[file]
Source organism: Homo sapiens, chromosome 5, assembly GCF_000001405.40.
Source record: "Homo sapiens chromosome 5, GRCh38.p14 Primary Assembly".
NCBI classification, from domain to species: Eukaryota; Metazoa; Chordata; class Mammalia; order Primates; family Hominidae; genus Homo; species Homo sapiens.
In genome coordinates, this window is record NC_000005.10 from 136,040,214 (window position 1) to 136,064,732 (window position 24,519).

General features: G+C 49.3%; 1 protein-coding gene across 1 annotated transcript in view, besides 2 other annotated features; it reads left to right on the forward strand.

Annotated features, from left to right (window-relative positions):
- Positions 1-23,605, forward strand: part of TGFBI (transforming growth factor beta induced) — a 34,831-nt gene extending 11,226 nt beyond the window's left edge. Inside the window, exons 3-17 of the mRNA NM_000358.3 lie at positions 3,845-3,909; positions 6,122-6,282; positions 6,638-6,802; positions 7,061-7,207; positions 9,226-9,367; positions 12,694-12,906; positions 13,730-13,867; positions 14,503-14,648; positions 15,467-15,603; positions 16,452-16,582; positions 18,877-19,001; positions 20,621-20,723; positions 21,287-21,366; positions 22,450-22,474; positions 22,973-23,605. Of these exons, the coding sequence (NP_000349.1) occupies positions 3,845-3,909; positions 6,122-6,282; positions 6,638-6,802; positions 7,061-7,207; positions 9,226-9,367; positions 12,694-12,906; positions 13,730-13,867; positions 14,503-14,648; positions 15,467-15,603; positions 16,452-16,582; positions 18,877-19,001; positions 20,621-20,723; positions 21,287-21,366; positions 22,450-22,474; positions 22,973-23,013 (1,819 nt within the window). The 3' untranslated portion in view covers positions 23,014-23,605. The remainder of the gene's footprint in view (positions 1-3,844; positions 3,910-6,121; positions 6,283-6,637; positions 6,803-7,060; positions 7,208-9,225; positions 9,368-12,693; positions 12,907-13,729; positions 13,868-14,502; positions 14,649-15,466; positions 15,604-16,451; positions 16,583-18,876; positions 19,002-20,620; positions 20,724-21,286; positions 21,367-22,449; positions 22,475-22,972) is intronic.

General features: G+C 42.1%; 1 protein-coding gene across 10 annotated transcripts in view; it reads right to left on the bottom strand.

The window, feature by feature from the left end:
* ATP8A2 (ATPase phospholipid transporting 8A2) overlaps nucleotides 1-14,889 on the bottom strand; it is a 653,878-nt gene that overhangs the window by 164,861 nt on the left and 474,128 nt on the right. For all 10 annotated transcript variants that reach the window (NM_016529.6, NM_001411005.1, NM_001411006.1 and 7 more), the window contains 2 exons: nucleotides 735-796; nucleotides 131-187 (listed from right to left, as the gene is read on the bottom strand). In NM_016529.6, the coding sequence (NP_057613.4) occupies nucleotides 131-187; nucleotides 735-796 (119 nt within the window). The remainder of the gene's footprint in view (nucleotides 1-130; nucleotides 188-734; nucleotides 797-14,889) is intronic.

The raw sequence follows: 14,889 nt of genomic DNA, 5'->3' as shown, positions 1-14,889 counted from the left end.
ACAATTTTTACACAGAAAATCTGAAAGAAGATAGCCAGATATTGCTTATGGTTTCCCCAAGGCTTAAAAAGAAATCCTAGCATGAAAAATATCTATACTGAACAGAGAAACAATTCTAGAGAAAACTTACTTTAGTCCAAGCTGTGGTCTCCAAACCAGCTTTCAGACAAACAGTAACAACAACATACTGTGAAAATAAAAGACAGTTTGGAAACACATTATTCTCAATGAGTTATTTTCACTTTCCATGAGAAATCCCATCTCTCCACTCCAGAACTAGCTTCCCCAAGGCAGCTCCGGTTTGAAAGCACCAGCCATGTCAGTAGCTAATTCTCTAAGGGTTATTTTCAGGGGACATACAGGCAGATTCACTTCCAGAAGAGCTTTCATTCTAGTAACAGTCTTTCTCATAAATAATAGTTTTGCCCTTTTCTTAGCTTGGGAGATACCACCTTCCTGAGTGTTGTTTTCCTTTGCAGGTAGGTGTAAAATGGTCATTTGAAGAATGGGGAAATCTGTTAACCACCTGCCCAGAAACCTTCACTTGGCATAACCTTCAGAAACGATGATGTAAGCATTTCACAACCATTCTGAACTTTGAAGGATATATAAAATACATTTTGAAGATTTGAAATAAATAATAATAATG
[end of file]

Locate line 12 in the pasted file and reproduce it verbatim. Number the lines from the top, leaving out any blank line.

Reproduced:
ACAATTTTTACACAGAAAATCTGAAAGAAGATAGCCAGATATTGCTTATGGTTTCCCCAAGGCTTAAAAAGAAATCCTAGCATGAAAAATATCTATACTGAACAGAGAAACAATTCTAGAGAAAACTTACTTTAGTCCAAGCTGTGGTCTCCAAACCAGCTTTCAGACAAACAGTAACAACAACATACTGTGAAAATAAAAGACAGTTTGGAAACACATTATTCTCAATGAGTTATTTTCACTTTCCATGAGAAATCCCATCTCTCCACTCCAGAACTAGCTTCCCCAAGGCAGCTCCGGTTTGAAAGCACCAGCCATGTCAGTAGCTAATTCTCTAAGGGTTATTTTCAGGGGACATACAGGCAGATTCACTTCCAGAAGAGCTTTCATTCTAGTAACAGTCTTTCTCATAAATAATAGTTTTGCCCTTTTCTTAGCTTGGGAGATACCACCTTCCTGAGTGTTGTTTTCCTTTGCAGGTAGGTGTAAAATGGTCATTTGAAGAATGGGGAAATCTGTTAACCACCTGCCCAGAAACCTTCACTTGGCATAACCTTCAGAAACGATGATGTAAGCATTTCACAACCATTCTGAACTTTGAAGGATATATAAAATACATTTTGAAGATTTGAAATAAATAATAATAATG